As a one of the LGBT community’s highest profile activists the former Germany midfielder said: “The Football v Homophobia month of action is an important time to push the debate around homophobia in football forward.
“It is a very important time. The events and activities organised by fans, clubs and activists show that there’s great support for LGBTI rights and it reassures players that the atmosphere in football is changing, that society is changing to become more inclusive.”
In 2016, Fare and FvH awarded 20 small grants to groups from across Europe to encourage grassroots activity against homophobia in football during the period. In the Balkans alone the participation grew from two groups in 2015 to 9 in 2016.
Hitzlsperger, who came out in January 2014, has been actively involved in campaigning to eradicate homophobia in the game. A year ago, he joined a FvH conference at the Football Museum in Manchester to discuss the role and contribution of supporter groups in tackling homophobia. Since 2014 the 33-year-old has also been actively involved in the Fare Football People action weeks.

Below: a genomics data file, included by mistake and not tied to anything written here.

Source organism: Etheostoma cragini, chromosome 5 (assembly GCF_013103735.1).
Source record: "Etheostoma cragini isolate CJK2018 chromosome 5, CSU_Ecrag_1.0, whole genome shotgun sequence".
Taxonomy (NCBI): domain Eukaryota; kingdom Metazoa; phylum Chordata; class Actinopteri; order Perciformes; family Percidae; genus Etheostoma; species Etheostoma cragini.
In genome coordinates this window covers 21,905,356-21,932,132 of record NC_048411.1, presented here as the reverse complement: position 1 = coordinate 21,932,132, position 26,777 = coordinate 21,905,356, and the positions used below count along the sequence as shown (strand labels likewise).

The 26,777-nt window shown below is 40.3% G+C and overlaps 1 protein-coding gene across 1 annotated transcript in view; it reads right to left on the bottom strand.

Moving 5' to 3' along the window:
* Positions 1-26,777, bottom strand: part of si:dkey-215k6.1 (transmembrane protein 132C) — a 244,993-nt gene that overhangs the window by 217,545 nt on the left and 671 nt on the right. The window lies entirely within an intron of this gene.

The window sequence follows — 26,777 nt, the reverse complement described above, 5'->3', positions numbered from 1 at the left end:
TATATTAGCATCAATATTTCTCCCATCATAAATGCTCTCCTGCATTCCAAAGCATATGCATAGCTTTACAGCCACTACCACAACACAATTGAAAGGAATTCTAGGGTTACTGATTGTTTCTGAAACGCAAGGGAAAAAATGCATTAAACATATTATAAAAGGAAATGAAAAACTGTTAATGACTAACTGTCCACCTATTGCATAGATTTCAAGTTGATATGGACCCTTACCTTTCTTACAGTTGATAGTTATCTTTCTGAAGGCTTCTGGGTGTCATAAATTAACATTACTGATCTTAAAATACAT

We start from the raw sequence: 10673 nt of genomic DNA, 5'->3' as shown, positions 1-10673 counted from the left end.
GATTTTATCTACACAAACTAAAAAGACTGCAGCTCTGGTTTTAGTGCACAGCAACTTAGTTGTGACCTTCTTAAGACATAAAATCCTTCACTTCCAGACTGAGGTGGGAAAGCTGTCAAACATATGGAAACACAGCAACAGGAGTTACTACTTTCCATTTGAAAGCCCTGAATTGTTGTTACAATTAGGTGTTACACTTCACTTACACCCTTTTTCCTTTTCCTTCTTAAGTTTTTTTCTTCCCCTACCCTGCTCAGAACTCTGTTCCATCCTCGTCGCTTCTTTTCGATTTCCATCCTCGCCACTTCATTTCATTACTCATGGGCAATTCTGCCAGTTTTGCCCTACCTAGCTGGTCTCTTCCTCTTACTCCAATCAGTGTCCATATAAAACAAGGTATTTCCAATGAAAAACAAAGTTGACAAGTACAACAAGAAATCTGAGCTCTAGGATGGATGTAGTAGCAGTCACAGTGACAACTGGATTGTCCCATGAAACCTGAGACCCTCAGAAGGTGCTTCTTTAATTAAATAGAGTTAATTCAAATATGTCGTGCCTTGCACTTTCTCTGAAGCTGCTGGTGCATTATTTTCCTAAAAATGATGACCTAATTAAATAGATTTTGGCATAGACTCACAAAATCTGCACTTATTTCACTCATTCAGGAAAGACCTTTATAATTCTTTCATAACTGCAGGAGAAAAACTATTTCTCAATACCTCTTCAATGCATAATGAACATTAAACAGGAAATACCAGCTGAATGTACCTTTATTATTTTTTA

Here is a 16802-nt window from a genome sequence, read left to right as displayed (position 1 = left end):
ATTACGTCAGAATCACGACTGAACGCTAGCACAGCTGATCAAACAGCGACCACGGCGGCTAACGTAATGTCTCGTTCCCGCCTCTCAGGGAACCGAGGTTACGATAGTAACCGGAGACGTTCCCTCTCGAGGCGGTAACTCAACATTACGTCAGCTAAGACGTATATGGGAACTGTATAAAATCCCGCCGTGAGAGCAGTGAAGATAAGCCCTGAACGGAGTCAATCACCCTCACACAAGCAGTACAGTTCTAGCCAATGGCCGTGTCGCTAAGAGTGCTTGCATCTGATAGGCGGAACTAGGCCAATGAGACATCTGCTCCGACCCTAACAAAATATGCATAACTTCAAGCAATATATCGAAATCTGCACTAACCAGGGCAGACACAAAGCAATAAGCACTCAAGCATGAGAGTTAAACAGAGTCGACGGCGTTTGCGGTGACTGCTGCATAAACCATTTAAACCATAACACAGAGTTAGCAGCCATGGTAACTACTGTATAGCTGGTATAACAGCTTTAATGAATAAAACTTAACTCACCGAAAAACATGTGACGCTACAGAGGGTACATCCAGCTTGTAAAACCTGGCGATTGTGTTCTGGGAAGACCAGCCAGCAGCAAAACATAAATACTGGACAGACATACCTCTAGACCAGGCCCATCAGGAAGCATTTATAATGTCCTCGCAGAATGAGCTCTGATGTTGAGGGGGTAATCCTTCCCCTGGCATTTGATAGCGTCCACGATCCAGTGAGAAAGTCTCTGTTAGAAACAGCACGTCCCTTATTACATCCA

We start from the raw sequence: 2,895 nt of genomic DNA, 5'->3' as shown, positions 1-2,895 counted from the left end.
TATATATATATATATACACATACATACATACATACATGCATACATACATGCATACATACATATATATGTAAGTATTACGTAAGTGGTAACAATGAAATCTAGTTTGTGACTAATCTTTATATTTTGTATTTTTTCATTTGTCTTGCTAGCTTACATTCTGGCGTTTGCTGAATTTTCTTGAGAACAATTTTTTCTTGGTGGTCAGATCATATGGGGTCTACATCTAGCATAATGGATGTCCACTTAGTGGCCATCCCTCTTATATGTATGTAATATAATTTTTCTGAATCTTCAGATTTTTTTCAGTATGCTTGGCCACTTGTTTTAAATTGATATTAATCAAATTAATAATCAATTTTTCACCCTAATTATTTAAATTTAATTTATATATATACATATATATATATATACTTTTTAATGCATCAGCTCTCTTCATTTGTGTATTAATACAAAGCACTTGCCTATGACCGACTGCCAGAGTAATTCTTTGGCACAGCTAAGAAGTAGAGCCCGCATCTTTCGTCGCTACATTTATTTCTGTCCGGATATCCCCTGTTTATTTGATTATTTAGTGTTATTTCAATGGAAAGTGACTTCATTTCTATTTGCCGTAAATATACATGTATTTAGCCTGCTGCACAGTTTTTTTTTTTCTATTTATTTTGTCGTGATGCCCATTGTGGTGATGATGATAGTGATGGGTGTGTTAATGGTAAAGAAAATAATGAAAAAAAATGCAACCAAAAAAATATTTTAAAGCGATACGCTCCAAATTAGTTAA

Despite campaigning efforts, two major incidents of homophobia have come to light as a warning that more action is needed to address the problem. In French football this week, a video emerged of Paris Saint-German full-back Serge Aurier making homophobic comments towards the team manager Laurent Blanc. Earlier in January Inter Milan manager Roberto Mancini accused Napoli coach Maurizio Sarri of using homophobic language towards him during a touchline disagreement.
Days before the incident world football governing body FIFA announced sanctions for six Latin American countries following homophobic incidents during FIFA 2018 World Cup Qualifiers in October and November.